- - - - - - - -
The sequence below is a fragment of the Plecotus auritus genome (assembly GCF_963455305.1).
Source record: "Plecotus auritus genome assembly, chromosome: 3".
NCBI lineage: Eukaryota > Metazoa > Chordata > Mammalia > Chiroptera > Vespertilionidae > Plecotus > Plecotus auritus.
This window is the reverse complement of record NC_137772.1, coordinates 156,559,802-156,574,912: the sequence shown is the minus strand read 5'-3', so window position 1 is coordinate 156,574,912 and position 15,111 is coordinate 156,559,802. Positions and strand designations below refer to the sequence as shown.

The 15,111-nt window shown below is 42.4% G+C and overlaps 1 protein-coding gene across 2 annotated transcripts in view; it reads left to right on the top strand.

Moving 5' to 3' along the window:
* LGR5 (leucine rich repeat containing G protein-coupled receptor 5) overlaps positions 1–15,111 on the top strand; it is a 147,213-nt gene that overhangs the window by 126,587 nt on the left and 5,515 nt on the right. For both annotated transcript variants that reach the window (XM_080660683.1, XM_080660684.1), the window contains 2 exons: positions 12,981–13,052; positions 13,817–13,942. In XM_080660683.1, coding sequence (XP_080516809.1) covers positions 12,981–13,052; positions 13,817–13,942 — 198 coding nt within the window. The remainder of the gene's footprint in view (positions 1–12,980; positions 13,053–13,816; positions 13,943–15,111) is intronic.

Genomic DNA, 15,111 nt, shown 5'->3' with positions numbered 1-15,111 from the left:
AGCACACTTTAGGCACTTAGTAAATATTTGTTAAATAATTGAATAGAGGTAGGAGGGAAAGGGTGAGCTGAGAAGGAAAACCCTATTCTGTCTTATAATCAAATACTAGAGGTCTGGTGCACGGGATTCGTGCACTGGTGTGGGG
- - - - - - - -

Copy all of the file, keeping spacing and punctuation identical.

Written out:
The sequence below is a fragment of the Plecotus auritus genome (assembly GCF_963455305.1).
Source record: "Plecotus auritus genome assembly, chromosome: 3".
NCBI lineage: Eukaryota > Metazoa > Chordata > Mammalia > Chiroptera > Vespertilionidae > Plecotus > Plecotus auritus.
This window is the reverse complement of record NC_137772.1, coordinates 156,559,802-156,574,912: the sequence shown is the minus strand read 5'-3', so window position 1 is coordinate 156,574,912 and position 15,111 is coordinate 156,559,802. Positions and strand designations below refer to the sequence as shown.

The 15,111-nt window shown below is 42.4% G+C and overlaps 1 protein-coding gene across 2 annotated transcripts in view; it reads left to right on the top strand.

Moving 5' to 3' along the window:
* LGR5 (leucine rich repeat containing G protein-coupled receptor 5) overlaps positions 1–15,111 on the top strand; it is a 147,213-nt gene that overhangs the window by 126,587 nt on the left and 5,515 nt on the right. For both annotated transcript variants that reach the window (XM_080660683.1, XM_080660684.1), the window contains 2 exons: positions 12,981–13,052; positions 13,817–13,942. In XM_080660683.1, coding sequence (XP_080516809.1) covers positions 12,981–13,052; positions 13,817–13,942 — 198 coding nt within the window. The remainder of the gene's footprint in view (positions 1–12,980; positions 13,053–13,816; positions 13,943–15,111) is intronic.

Genomic DNA, 15,111 nt, shown 5'->3' with positions numbered 1-15,111 from the left:
AGCACACTTTAGGCACTTAGTAAATATTTGTTAAATAATTGAATAGAGGTAGGAGGGAAAGGGTGAGCTGAGAAGGAAAACCCTATTCTGTCTTATAATCAAATACTAGAGGTCTGGTGCACGGGATTCGTGCACTGGTGTGGGG